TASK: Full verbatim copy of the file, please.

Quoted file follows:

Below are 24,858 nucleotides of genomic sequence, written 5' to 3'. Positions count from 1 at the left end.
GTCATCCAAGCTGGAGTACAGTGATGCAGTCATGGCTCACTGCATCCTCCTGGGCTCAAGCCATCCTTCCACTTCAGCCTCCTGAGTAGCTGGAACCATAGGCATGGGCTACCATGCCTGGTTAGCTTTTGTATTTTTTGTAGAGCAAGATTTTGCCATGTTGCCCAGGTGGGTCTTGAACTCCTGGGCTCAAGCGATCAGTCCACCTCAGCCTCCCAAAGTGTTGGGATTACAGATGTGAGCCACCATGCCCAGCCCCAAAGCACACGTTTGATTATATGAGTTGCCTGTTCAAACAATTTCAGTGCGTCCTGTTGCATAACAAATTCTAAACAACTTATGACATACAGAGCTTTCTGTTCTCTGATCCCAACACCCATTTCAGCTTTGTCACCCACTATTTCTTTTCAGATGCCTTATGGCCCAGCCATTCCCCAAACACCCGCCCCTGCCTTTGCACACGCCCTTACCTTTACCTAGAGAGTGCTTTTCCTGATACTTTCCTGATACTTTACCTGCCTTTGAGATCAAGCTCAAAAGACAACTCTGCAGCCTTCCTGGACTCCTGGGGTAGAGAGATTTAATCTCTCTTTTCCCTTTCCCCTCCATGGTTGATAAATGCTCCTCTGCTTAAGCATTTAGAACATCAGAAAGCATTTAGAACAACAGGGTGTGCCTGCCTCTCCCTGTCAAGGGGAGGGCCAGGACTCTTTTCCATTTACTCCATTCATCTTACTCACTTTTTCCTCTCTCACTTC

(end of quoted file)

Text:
Below are 24,858 nucleotides of genomic sequence, written 5' to 3'. Positions count from 1 at the left end.
GTCATCCAAGCTGGAGTACAGTGATGCAGTCATGGCTCACTGCATCCTCCTGGGCTCAAGCCATCCTTCCACTTCAGCCTCCTGAGTAGCTGGAACCATAGGCATGGGCTACCATGCCTGGTTAGCTTTTGTATTTTTTGTAGAGCAAGATTTTGCCATGTTGCCCAGGTGGGTCTTGAACTCCTGGGCTCAAGCGATCAGTCCACCTCAGCCTCCCAAAGTGTTGGGATTACAGATGTGAGCCACCATGCCCAGCCCCAAAGCACACGTTTGATTATATGAGTTGCCTGTTCAAACAATTTCAGTGCGTCCTGTTGCATAACAAATTCTAAACAACTTATGACATACAGAGCTTTCTGTTCTCTGATCCCAACACCCATTTCAGCTTTGTCACCCACTATTTCTTTTCAGATGCCTTATGGCCCAGCCATTCCCCAAACACCCGCCCCTGCCTTTGCACACGCCCTTACCTTTACCTAGAGAGTGCTTTTCCTGATACTTTCCTGATACTTTACCTGCCTTTGAGATCAAGCTCAAAAGACAACTCTGCAGCCTTCCTGGACTCCTGGGGTAGAGAGATTTAATCTCTCTTTTCCCTTTCCCCTCCATGGTTGATAAATGCTCCTCTGCTTAAGCATTTAGAACATCAGAAAGCATTTAGAACAACAGGGTGTGCCTGCCTCTCCCTGTCAAGGGGAGGGCCAGGACTCTTTTCCATTTACTCCATTCATCTTACTCACTTTTTCCTCTCTCACTTC